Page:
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UCR Student Wins Air Quality Award

UCR Graduate Student’s Research Receives Honors from South Coast Air Quality Management District

Wei Li’s project on particulate emissions from ultra low emissions vehicles receives first place in SCAQMD graduate research competition.

(May 12, 2006)

Beatrice J.S. LaPisto-Kirtley, AQMD board member and mayor of Bradbury, CA, presenting Wei Li with the $4,000 award check.

Beatrice J.S. LaPisto-Kirtley, AQMD board member and mayor of Bradbury, CA, presenting Wei Li with the $4,000 award check.

RIVERSIDE, Calif. — — UC Riverside graduate student researcher Wei Li won first place in the Ultrafine Particle Graduate Research Competition sponsored by Southern California’s leading air quality agency, the South Coast Air Quality Management District.

Li's project titled, Characterization of Particulate Emissions of Extremely-Low-Emitting Vehicles, assessed the amount and size distribution, rate, and chemical make up of emission from gasoline-fueled low emitting vehicles. This research highlights the need to gather particulate emissions data about Ultra Low and Super Ultra Low Emission Vehicles (ULEV/SULEV), which Li says are almost nonexistent. Li conducted all of his tests at the Vehicle Emissions Research Laboratory at UCR’s College of Engineering Center for Environmental Research and Technology (CE-CERT).

“It is my great honor to win this award and I would like to thank my advisor, Dr. Joe Norbeck, for his guidance and support in my research,” Li said. “Ultrafine particles are of concern because of their potential to increase adverse health effects due to their smaller size, which allows them to penetrate more easily into the lungs. I am glad to see today that the SCAQMD has announced a policy initiative to address these issues and the Ultrafine Particles Conference's timeliness which has attracted international attention.”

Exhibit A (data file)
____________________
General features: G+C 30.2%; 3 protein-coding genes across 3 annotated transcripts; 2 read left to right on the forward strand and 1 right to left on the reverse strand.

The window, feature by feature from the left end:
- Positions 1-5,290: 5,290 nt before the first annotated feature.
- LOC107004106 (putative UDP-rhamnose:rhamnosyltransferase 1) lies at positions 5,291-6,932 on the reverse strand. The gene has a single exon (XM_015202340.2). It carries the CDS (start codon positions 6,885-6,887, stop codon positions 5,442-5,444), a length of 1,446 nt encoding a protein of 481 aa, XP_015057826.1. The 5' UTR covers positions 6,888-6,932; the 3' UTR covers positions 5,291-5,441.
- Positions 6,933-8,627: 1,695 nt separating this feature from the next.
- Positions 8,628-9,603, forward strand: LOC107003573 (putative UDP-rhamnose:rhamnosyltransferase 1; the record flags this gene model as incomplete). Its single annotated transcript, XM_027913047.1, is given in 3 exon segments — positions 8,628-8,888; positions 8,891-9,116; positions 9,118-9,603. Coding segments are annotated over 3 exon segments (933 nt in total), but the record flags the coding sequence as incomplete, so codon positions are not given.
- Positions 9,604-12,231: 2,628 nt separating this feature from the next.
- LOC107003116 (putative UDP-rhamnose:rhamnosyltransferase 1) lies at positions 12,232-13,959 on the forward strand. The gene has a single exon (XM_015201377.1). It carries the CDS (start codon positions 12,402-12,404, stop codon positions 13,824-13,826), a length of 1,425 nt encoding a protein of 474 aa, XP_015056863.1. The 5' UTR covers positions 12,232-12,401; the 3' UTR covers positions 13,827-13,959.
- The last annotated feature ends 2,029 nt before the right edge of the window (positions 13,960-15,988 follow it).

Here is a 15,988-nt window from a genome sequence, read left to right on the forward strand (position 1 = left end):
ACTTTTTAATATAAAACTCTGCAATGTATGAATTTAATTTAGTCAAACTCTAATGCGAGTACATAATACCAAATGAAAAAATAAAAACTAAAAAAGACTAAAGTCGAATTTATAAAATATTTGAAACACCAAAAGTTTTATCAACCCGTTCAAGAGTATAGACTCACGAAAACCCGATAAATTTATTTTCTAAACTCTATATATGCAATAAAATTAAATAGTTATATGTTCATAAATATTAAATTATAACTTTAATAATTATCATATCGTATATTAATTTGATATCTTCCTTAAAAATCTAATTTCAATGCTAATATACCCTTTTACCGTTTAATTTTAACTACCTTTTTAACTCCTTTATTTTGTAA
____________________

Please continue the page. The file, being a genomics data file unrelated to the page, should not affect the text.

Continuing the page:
The competition invited graduate students throughout the United States to submit summaries of their ulatrafine-particle research projects. Monetary prizes were awarded to the top five graduate research projects. The projects covered a wide range of topics including particle formation, composition, sampling, measurement, health effects, control strategies, and regulatory policy issues.

The SCAQMD judges rewarded Wei Li's effort with the $4,000 first place prize in the competition. The winners were announced during the Ultrafine Particles Conference at the Wilshire Grand Hotel in Los Angeles May 2. A panel of air pollution scientists evaluated the research projects on the basis of originality, scientific merit, quality of writing, and relevance to the field of ultrafine-particle research. Li intends to use the money to pursue the next phase of his research, which will include an increase in the number and types of vehicles tested.

Part of Li’s surprise at having received first place honors came from remembering his project's humble beginnings three years ago, without the benefit of funding.

“It was difficult early on to convince our sponsors that this research was relevant. Wei Li should be commended for his tenacity in pursuing this project for his Ph.D.,” said Li's advisor, Joe Norbeck, a professor of chemical and environmental engineering and the first director at CE-CERT. Norbeck is also the Yeager Families Professor of Environmental Engineering at the Bourns College of Engineering at UCR.

Because ULEV and SULEV vehicles represent a rapidly increasing segment of the modern fleet, Li's research will have significance for years to come.

The University of California, Riverside ( is a doctoral research university, a living laboratory for groundbreaking exploration of issues critical to Inland Southern California, the state and communities around the world. Reflecting California's diverse culture, UCR's enrollment has exceeded 21,000 students. The campus opened a medical school in 2013 and has reached the heart of the Coachella Valley by way of the UCR Palm Desert Center. The campus has an annual statewide economic impact of more than $1 billion.

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